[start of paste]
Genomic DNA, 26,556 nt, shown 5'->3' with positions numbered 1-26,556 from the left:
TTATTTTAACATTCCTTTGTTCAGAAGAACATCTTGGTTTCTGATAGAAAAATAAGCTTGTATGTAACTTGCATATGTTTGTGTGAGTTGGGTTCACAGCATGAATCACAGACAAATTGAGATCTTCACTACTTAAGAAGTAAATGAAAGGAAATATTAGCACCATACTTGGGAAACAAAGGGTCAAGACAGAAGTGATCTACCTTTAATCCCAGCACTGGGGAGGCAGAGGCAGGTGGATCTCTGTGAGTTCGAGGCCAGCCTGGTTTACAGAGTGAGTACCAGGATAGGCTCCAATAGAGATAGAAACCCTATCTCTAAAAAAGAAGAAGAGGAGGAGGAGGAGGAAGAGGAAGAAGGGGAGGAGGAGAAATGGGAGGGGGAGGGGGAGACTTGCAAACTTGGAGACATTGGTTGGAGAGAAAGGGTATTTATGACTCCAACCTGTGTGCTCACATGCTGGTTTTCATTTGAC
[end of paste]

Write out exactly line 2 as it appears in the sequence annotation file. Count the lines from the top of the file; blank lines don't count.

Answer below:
TTATTTTAACATTCCTTTGTTCAGAAGAACATCTTGGTTTCTGATAGAAAAATAAGCTTGTATGTAACTTGCATATGTTTGTGTGAGTTGGGTTCACAGCATGAATCACAGACAAATTGAGATCTTCACTACTTAAGAAGTAAATGAAAGGAAATATTAGCACCATACTTGGGAAACAAAGGGTCAAGACAGAAGTGATCTACCTTTAATCCCAGCACTGGGGAGGCAGAGGCAGGTGGATCTCTGTGAGTTCGAGGCCAGCCTGGTTTACAGAGTGAGTACCAGGATAGGCTCCAATAGAGATAGAAACCCTATCTCTAAAAAAGAAGAAGAGGAGGAGGAGGAGGAAGAGGAAGAAGGGGAGGAGGAGAAATGGGAGGGGGAGGGGGAGACTTGCAAACTTGGAGACATTGGTTGGAGAGAAAGGGTATTTATGACTCCAACCTGTGTGCTCACATGCTGGTTTTCATTTGAC